By Kenneth Levin
The Palestinians and the Israelis are both entitled to put forward claims to what is disputed territory, and the conflicting claims are to be resolved by negotiations.
In July, the government-appointed Commission to Examine the Status of Building in Judea and Samaria issued its findings.
The Levy Report, named for the head of the three-person commission, former Supreme Court Justice Edmond Levy, has triggered hysterical, damning responses not only from those beyond the Jewish world that are traditionally hostile to Israel but also from much of the Left in Israel and in the American Jewish community. The report’s critics have labeled it contrary to international law, a blow to the two-state solution, and an assault on hopes for peace, among other charges.
But as one of the report’s authors, international law expert and former Foreign Ministry legal adviser Alan Baker, was quoted as stating, the commission’s task was to “examine the situation of building in Judea and Samaria and to advise the Israeli government accordingly, and to that end had to determine the legal nature of Israel’s presence in the area. Nothing more, nothing less. No hidden political agenda.” (The third member of the commission was former Tel Aviv District Court judge Tchia Shapira.) The commission found that the establishment of Israeli communities in Judea and Samaria is consistent with international law.
While it supported the legalization of so-called “illegal outposts” established without full government authorization, it criticized Israeli governments for not creating and expediting more orderly and comprehensive procedures for founding settlements, determining their boundaries, handling Israeli registration of land purchases in the West Bank, and adjudicating land disputes in the area. It offered guidelines for correcting problems related to these issues.
THE LEVY Report’s findings should hardly have been surprising. The right of Jews to settle in Judea and Samaria is founded on grounds much firmer than simply arguments that the Fourth Geneva Convention does not apply to settlements because these communities do not entail forced transfer of populations. Such arguments, while entirely sound, merely offer a generic basis for maintaining that settlements are not contrary to international law.
Much more specific justification comes from the original League of Nations Mandate for Palestine, which called for “close settlement by Jews on the land, including State lands” of the Mandate, and Article 80 of the United Nations charter, which preserved the application of the League of Nations Mandate’s stipulations.
One could argue that the Jews’ governmental body, by accepting the 1947 partition plan for Mandate Palestine, essentially gave up the right to Jewish settlement in areas not allotted to it. But the partition plan addressed issues of sovereignty, not of residence. More importantly, the Palestinian side rejected the plan and failed to establish a successor government in the areas that were to fall under its control. Subsequently, Judea and Samaria were occupied (with the killing or expulsion of all their Jewish residents) and annexed by Transjordan, which then renamed itself Jordan.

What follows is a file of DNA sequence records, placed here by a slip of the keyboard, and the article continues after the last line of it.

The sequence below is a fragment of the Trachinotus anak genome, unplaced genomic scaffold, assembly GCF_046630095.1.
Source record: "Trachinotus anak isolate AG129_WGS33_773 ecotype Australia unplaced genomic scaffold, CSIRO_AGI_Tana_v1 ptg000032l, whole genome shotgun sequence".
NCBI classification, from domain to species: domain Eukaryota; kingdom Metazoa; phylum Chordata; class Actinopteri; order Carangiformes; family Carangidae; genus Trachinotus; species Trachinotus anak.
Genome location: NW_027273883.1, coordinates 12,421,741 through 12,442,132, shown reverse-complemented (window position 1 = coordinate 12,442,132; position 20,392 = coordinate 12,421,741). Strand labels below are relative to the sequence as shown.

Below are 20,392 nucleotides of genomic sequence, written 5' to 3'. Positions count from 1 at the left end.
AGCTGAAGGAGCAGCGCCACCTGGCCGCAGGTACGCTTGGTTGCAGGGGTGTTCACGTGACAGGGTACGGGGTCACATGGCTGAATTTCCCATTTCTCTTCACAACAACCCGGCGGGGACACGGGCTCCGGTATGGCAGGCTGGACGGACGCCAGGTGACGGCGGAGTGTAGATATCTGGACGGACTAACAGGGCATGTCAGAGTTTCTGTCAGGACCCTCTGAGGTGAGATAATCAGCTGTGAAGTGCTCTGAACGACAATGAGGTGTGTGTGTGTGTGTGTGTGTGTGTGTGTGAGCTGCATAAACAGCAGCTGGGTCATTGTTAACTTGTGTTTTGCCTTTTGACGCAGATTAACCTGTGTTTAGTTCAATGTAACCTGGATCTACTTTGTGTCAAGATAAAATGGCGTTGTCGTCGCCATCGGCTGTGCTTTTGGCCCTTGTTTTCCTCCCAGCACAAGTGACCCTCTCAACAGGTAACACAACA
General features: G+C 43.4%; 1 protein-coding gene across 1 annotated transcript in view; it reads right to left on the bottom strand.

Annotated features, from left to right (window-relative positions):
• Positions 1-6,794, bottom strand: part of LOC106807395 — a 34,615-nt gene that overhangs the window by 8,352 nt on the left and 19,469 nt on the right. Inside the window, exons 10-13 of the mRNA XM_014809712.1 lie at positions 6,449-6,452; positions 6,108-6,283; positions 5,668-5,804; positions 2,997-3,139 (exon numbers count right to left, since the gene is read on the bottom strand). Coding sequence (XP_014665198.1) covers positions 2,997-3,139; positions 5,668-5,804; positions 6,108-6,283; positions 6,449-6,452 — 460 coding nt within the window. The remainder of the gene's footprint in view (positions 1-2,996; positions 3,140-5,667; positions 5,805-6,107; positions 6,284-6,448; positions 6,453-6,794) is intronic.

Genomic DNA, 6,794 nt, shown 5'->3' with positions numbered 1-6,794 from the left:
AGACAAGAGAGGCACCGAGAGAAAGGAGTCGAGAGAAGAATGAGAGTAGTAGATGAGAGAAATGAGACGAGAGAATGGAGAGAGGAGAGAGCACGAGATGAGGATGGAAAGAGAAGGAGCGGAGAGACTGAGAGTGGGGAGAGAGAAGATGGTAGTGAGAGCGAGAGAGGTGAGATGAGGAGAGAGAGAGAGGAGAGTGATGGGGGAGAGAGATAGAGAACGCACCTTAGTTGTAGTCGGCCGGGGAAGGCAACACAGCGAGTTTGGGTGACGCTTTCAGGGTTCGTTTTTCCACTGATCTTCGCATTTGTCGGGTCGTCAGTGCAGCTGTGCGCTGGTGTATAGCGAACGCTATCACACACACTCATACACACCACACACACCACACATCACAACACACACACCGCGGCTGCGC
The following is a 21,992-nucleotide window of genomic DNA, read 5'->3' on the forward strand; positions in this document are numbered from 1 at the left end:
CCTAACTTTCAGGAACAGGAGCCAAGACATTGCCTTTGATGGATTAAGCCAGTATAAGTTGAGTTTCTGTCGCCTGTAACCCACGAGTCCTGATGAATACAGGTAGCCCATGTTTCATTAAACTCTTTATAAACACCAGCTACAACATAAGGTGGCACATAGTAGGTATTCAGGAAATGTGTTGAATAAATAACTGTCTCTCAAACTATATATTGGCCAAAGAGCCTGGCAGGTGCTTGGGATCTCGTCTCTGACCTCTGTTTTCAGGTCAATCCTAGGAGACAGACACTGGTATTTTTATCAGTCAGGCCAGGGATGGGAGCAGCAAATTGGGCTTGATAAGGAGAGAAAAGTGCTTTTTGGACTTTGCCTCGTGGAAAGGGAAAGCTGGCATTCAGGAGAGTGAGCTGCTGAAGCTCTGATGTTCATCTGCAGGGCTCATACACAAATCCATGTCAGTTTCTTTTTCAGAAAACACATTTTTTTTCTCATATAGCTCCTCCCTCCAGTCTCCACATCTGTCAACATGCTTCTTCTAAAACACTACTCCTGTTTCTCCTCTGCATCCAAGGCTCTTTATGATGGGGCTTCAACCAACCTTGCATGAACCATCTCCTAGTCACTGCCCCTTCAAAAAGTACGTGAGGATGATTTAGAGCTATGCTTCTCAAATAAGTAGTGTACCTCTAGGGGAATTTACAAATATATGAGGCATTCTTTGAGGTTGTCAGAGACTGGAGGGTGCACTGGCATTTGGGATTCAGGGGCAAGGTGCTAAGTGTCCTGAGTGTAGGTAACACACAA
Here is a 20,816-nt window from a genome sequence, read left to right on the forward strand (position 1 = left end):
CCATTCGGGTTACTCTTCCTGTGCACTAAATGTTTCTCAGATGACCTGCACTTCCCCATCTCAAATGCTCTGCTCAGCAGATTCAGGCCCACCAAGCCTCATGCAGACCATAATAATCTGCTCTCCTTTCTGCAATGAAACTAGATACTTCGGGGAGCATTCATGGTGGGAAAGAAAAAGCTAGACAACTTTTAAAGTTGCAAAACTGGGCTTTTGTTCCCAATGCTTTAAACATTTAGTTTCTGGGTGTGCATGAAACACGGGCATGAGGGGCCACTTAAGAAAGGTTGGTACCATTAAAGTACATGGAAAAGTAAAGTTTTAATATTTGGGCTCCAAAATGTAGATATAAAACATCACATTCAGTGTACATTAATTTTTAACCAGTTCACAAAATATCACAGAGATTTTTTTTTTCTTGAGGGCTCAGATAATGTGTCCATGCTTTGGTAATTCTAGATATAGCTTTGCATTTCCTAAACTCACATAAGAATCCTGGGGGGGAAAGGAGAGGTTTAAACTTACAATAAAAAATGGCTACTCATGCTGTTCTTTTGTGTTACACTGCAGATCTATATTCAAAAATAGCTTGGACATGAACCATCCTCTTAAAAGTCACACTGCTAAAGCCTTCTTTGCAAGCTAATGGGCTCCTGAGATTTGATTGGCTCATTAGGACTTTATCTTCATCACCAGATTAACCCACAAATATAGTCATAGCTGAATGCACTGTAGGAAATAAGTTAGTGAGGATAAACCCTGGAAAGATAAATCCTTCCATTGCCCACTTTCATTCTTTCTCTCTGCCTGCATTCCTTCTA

But only two nations, Britain and Pakistan, recognized Jordanian sovereignty in the territories. In 1967, Jordan – as King Hussein himself acknowledged – launched hostilities against Israel, and Israel, in its response, gained control of Judea and Samaria. In effect, whatever right to settlement Israel was prepared to give up in 1947 became irrelevant when no legitimate alternative government of Judea and Samaria emerged, and so the right to settlement enshrined in the Mandate and in Article 80 of the UN charter remains in force. (The absence of an alternative sovereign claimant to the land is also relevant to the Fourth Geneva Convention argument, as the Convention specifically addresses a state’s actions in the territory of another sovereign state and there is no such other state vis-à-vis Judea and Samaria.) It is also noteworthy in this context that Jordan and Israel signed a peace treaty in 1994, which established the international boundary between the two nations and entailed Jordan formally giving up any claim to Judea and Samaria.
Also relevant, if less directly so, is UN Security Council Resolution 242, adopted unanimously in the wake of the 1967 war. It calls for peace talks between Israel and its neighbors and, rather than Israel’s return to the prewar armistice lines, for the negotiation of new “secure and recognized” boundaries. Further, the authors of Resolution 242 explicitly stated that the prewar armistice lines made no sense as permanent borders, invited further aggression against Israel, were untenable, and ought to be replaced.
Resolution 242 does not in itself strengthen the already strong legitimacy in international law of Israeli settlements. But it is relevant in several respects. First, most settlements have been established with a view toward reinforcing Israeli claims to key strategic areas in Judea and Samaria, those most germane to providing Israel with defensible borders in the context of a peace agreement. In addition, Resolution 242 does underscore the status of Judea and Samaria as disputed territory, whose ultimate disposition is to be decided by negotiations between Israel and its neighbors.